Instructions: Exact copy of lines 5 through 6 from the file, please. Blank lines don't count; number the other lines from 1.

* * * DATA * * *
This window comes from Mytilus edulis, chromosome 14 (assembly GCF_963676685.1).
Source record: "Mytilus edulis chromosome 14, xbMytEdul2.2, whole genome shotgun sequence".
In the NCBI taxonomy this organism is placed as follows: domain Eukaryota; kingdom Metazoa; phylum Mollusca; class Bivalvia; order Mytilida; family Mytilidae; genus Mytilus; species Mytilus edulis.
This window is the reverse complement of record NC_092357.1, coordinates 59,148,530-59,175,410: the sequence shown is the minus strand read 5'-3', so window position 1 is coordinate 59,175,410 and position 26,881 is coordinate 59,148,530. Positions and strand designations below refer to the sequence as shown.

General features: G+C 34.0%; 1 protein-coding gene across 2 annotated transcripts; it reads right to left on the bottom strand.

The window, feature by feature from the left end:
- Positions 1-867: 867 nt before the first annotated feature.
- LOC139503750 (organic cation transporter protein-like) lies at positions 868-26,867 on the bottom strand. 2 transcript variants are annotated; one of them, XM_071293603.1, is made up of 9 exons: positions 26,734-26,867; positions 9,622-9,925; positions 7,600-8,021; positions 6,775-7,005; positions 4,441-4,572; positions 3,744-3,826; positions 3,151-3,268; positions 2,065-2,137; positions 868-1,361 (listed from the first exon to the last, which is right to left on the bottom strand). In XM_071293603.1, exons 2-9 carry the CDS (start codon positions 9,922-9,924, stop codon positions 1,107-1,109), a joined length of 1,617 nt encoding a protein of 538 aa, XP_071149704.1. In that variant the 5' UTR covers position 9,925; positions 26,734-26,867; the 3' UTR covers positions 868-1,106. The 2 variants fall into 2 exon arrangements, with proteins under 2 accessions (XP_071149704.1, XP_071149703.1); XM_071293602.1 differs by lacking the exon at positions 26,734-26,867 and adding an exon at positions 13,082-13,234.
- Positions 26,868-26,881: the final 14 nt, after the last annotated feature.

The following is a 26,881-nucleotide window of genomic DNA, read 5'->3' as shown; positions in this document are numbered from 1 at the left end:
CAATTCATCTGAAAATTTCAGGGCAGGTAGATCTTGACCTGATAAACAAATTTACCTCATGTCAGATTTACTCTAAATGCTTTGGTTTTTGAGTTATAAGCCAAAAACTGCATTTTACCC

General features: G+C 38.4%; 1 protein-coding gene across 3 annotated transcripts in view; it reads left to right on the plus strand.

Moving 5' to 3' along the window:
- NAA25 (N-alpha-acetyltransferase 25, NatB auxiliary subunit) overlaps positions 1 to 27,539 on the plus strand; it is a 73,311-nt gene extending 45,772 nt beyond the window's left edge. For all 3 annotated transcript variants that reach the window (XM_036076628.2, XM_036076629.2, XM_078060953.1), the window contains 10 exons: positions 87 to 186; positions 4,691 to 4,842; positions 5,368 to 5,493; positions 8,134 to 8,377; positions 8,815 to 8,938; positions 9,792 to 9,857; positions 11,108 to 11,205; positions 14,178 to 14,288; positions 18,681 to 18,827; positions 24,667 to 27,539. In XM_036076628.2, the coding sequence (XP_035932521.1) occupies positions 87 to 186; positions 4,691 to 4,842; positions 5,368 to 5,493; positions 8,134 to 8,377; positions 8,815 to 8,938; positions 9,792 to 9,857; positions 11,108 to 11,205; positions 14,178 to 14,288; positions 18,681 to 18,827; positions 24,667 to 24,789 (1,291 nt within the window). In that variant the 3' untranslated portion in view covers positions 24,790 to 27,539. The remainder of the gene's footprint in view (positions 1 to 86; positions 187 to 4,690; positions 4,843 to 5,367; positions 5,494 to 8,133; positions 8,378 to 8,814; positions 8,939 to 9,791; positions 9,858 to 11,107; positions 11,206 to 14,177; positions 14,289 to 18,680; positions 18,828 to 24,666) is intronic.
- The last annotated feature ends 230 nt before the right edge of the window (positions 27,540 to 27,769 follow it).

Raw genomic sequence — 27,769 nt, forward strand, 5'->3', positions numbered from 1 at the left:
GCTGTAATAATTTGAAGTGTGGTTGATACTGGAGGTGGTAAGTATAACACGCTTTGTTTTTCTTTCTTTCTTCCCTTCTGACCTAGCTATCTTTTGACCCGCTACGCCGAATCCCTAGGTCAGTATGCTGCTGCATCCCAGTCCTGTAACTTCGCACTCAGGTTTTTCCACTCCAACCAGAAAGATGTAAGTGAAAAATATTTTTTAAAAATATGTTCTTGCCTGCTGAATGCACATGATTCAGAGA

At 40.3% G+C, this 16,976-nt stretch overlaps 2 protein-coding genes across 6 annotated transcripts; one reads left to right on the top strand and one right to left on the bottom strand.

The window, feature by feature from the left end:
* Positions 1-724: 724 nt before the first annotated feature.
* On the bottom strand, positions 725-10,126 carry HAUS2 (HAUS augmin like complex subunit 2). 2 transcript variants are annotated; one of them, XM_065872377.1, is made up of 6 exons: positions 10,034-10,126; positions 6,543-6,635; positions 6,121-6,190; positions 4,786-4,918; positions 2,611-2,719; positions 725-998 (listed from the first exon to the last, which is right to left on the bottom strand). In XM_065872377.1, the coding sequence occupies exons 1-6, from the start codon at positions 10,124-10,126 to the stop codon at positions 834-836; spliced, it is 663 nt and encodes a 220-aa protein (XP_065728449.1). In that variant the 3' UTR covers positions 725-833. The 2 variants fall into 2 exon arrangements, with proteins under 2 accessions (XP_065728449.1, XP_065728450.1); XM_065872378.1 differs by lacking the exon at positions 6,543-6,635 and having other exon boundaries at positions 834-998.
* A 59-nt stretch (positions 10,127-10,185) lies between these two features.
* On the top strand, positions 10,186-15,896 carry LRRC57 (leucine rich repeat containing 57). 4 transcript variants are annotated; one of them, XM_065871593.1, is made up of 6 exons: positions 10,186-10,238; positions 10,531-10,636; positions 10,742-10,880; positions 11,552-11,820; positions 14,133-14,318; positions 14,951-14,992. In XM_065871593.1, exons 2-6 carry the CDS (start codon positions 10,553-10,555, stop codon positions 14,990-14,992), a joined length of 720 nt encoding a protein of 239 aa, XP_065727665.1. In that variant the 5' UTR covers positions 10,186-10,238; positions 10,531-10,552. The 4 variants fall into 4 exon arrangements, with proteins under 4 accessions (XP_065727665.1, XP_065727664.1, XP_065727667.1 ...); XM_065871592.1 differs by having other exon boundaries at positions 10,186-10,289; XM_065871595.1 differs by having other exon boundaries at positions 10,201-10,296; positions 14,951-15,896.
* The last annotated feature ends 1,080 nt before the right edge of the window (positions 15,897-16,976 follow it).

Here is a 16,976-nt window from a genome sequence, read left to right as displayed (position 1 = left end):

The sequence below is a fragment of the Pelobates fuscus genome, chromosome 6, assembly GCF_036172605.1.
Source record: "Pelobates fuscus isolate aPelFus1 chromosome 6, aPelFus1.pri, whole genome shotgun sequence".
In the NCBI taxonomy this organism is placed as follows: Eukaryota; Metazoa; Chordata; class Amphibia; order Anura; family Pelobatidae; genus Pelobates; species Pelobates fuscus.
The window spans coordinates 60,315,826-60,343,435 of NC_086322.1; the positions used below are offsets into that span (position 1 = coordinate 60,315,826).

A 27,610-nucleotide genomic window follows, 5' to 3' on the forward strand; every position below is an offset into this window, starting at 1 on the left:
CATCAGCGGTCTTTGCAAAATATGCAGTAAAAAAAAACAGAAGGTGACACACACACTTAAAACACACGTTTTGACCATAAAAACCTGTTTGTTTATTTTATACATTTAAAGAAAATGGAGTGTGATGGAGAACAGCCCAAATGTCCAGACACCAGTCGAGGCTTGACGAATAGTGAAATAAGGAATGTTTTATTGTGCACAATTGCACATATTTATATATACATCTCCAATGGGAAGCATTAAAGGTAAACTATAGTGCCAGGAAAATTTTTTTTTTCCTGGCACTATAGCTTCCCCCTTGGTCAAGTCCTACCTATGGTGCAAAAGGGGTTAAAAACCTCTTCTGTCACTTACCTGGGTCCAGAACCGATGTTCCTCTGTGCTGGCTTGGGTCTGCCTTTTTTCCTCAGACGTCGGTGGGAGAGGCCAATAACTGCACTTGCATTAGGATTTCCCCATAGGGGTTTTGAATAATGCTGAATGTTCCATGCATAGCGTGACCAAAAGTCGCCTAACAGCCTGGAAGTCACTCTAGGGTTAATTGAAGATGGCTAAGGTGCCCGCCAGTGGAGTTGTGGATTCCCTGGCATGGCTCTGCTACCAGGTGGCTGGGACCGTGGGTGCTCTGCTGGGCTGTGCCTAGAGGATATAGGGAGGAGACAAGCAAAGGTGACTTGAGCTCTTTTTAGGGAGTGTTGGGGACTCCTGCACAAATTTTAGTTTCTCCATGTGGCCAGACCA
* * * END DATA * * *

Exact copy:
General features: G+C 34.0%; 1 protein-coding gene across 2 annotated transcripts; it reads right to left on the bottom strand.

The window, feature by feature from the left end: